Tuesday, 2 November 2010

The Creative Brain, and the Importance of Working By Hand

Sketching diagrams by hand is essential for getting initial ideas down. The use of ‘mind maps’ is popular in schools and jobs alike, as they display a connection between the key word or idea, and related ideas.

Secondly, sketching by hand can help you get a feel for the composition, or general look of a piece of traditional work in a way that a digital program can not. We can see the general idea of our work in our mind’s eye, however it is not very often that we can capture those little nuances in such detail.

Drawing with the hand improves hand-eye coordination, and your relationship with basic artist tools. We can test media in sketchbooks, how it reacts with the paper and other surfaces, and not have to worry about how it looks as a final piece. Experimenting in this sense is a key part of creative play, and without it we would not develop our artistic skill nearly as much.

My own reflective visual journal (now referred to as RVJ) is full of experimenting - both ones that have worked well, and those that have failed. Through that, I believe I can see the pathway that my work has taken with each brief - aside from the occasional use of printouts (mainly images), little of the work in my RVJ is digital. I have also made small sketches for design ideas and mind maps at the start of briefs to get my brain working, and I believe they have been a benefit in my journey.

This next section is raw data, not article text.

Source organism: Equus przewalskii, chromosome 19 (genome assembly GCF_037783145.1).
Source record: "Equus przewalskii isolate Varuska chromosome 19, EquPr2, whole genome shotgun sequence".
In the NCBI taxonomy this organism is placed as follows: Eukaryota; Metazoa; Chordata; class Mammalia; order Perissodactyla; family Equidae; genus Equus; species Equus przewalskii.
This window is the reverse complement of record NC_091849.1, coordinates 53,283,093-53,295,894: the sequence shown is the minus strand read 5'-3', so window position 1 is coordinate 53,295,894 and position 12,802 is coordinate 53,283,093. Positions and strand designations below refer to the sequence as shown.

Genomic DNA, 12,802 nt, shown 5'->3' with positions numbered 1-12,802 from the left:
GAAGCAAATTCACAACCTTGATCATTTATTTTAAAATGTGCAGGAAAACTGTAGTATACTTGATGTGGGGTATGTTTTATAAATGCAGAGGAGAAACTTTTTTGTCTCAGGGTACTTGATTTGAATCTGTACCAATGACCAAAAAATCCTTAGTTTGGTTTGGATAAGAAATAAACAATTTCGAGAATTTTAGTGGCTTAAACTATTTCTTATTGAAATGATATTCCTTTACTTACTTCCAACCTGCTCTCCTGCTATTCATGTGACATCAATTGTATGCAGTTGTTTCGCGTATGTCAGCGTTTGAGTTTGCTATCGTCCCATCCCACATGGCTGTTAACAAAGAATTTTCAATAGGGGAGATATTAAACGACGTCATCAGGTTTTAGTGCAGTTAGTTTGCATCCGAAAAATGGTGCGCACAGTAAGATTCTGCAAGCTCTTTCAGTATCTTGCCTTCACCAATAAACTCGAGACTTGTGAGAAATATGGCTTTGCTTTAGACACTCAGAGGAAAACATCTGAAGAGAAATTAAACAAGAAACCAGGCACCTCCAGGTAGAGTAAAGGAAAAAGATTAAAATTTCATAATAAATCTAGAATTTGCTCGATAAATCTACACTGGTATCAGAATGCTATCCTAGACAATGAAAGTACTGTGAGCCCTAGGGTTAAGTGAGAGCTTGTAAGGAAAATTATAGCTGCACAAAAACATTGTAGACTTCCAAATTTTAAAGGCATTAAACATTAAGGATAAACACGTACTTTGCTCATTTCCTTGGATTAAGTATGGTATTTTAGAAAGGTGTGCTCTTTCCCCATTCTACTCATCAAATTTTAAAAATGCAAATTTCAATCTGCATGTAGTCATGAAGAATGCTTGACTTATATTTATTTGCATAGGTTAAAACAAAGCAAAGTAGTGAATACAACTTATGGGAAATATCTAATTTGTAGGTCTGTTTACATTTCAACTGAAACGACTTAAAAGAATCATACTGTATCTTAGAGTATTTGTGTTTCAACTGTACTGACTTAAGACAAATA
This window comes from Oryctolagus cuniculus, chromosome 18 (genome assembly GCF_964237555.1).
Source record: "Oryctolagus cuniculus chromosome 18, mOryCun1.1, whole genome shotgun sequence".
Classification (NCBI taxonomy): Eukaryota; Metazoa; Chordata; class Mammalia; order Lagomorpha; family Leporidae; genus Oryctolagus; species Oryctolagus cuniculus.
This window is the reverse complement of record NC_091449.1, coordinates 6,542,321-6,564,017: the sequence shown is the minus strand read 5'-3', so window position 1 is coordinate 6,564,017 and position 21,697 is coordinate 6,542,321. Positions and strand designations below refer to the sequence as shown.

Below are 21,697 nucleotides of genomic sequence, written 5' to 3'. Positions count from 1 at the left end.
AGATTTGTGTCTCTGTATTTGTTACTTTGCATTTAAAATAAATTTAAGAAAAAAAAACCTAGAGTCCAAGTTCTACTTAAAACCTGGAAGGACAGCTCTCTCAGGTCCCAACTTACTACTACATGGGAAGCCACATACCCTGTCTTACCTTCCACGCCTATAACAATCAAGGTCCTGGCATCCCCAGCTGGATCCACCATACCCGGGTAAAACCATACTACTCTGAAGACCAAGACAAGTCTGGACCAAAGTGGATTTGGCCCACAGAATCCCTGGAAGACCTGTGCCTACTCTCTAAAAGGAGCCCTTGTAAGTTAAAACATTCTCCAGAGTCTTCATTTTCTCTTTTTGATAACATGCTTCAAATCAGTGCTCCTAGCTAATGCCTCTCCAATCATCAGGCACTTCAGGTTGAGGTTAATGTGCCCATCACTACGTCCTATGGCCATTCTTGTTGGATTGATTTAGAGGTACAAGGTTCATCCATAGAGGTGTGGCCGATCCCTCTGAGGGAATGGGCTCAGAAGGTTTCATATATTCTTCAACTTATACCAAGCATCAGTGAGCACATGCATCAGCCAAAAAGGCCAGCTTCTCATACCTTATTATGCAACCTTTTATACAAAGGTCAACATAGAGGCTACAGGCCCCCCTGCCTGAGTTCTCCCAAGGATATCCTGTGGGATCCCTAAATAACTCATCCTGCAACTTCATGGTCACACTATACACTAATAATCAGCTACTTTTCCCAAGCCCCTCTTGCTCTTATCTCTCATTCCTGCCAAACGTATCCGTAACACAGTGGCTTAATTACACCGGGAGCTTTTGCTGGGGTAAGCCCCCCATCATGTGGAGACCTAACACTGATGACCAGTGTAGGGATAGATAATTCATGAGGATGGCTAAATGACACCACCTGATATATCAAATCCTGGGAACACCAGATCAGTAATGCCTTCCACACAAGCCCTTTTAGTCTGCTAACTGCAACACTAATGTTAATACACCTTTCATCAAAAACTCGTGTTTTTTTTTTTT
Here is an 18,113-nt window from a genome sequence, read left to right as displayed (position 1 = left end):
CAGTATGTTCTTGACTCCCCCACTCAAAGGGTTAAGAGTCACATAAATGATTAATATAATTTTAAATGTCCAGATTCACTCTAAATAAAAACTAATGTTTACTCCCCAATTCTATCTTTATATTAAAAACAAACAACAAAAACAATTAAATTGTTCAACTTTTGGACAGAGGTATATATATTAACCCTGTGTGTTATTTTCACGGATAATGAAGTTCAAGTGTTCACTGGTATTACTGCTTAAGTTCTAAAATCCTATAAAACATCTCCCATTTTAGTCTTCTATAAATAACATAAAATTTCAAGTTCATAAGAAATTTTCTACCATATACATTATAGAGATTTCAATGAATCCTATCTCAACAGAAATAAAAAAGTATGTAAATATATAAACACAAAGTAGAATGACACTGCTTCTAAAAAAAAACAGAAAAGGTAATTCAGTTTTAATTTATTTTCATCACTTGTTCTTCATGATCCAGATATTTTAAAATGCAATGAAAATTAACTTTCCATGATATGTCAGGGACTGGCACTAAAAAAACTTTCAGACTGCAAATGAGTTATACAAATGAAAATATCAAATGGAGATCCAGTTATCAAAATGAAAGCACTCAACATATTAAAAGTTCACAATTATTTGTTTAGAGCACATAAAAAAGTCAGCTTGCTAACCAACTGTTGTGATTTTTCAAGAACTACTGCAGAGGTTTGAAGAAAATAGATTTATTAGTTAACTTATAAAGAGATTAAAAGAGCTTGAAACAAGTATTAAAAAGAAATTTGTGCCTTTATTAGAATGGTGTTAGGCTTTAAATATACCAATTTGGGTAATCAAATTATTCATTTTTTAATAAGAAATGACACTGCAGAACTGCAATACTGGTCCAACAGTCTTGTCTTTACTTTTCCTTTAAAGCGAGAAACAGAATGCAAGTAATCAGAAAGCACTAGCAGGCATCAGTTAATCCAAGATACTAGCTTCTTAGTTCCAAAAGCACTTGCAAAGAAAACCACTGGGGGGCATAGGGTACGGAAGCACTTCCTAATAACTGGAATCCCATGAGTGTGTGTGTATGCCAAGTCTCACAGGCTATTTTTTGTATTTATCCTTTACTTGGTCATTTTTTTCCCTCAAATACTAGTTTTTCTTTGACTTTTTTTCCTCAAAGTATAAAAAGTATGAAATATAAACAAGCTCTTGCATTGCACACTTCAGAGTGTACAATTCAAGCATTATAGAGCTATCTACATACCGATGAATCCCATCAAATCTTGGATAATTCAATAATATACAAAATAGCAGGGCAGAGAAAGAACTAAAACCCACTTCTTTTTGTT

Also, evident in one's RVJ is that of the collaboration between the left and right brain. The right brain is a child at play - responsible for our creativity and love of all things chaotic, artistic and messy. When we're lost in a piece of work or experimenting with a new set of paints, our right brain is taking over. Our left brain, however, is the complete opposite - it takes control of our logic and thinking. We can use our left brains in our work by applying logic and asking questions of our work - what is this doing? Why? Where will it lead? Annotations can be applied to our experiments, and in doing that we can give our right brains a general direction or theme to play around in next.

Images I found useful:
- my own work
- http://ninespv.files.wordpress.com/2009/03/left_right_brain_xp1.jpg

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